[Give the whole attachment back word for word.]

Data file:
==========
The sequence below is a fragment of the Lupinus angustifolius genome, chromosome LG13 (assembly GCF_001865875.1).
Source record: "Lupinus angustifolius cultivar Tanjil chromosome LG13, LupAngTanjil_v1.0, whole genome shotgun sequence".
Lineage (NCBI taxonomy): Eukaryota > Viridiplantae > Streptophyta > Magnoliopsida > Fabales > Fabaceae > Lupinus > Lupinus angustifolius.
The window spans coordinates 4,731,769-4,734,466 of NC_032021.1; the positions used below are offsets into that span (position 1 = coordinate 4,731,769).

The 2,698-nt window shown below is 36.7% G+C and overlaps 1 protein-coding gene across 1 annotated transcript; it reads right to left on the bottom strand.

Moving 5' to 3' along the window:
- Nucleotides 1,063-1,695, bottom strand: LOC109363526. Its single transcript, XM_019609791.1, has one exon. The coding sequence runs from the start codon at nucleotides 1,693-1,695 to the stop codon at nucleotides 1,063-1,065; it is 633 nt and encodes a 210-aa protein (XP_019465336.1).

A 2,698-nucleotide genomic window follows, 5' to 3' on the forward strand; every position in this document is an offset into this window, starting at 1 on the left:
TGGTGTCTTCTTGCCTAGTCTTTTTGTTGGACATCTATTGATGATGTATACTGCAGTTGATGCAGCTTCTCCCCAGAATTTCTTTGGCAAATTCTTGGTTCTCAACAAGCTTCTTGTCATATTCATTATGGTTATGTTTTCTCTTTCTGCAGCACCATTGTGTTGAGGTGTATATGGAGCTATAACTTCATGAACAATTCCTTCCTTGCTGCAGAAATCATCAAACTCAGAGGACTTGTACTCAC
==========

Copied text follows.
The sequence below is a fragment of the Lupinus angustifolius genome, chromosome LG13 (assembly GCF_001865875.1).
Source record: "Lupinus angustifolius cultivar Tanjil chromosome LG13, LupAngTanjil_v1.0, whole genome shotgun sequence".
Lineage (NCBI taxonomy): Eukaryota > Viridiplantae > Streptophyta > Magnoliopsida > Fabales > Fabaceae > Lupinus > Lupinus angustifolius.
The window spans coordinates 4,731,769-4,734,466 of NC_032021.1; the positions used below are offsets into that span (position 1 = coordinate 4,731,769).

The 2,698-nt window shown below is 36.7% G+C and overlaps 1 protein-coding gene across 1 annotated transcript; it reads right to left on the bottom strand.

Moving 5' to 3' along the window:
- Nucleotides 1,063-1,695, bottom strand: LOC109363526. Its single transcript, XM_019609791.1, has one exon. The coding sequence runs from the start codon at nucleotides 1,693-1,695 to the stop codon at nucleotides 1,063-1,065; it is 633 nt and encodes a 210-aa protein (XP_019465336.1).

A 2,698-nucleotide genomic window follows, 5' to 3' on the forward strand; every position in this document is an offset into this window, starting at 1 on the left:
TGGTGTCTTCTTGCCTAGTCTTTTTGTTGGACATCTATTGATGATGTATACTGCAGTTGATGCAGCTTCTCCCCAGAATTTCTTTGGCAAATTCTTGGTTCTCAACAAGCTTCTTGTCATATTCATTATGGTTATGTTTTCTCTTTCTGCAGCACCATTGTGTTGAGGTGTATATGGAGCTATAACTTCATGAACAATTCCTTCCTTGCTGCAGAAATCATCAAACTCAGAGGACTTGTACTCAC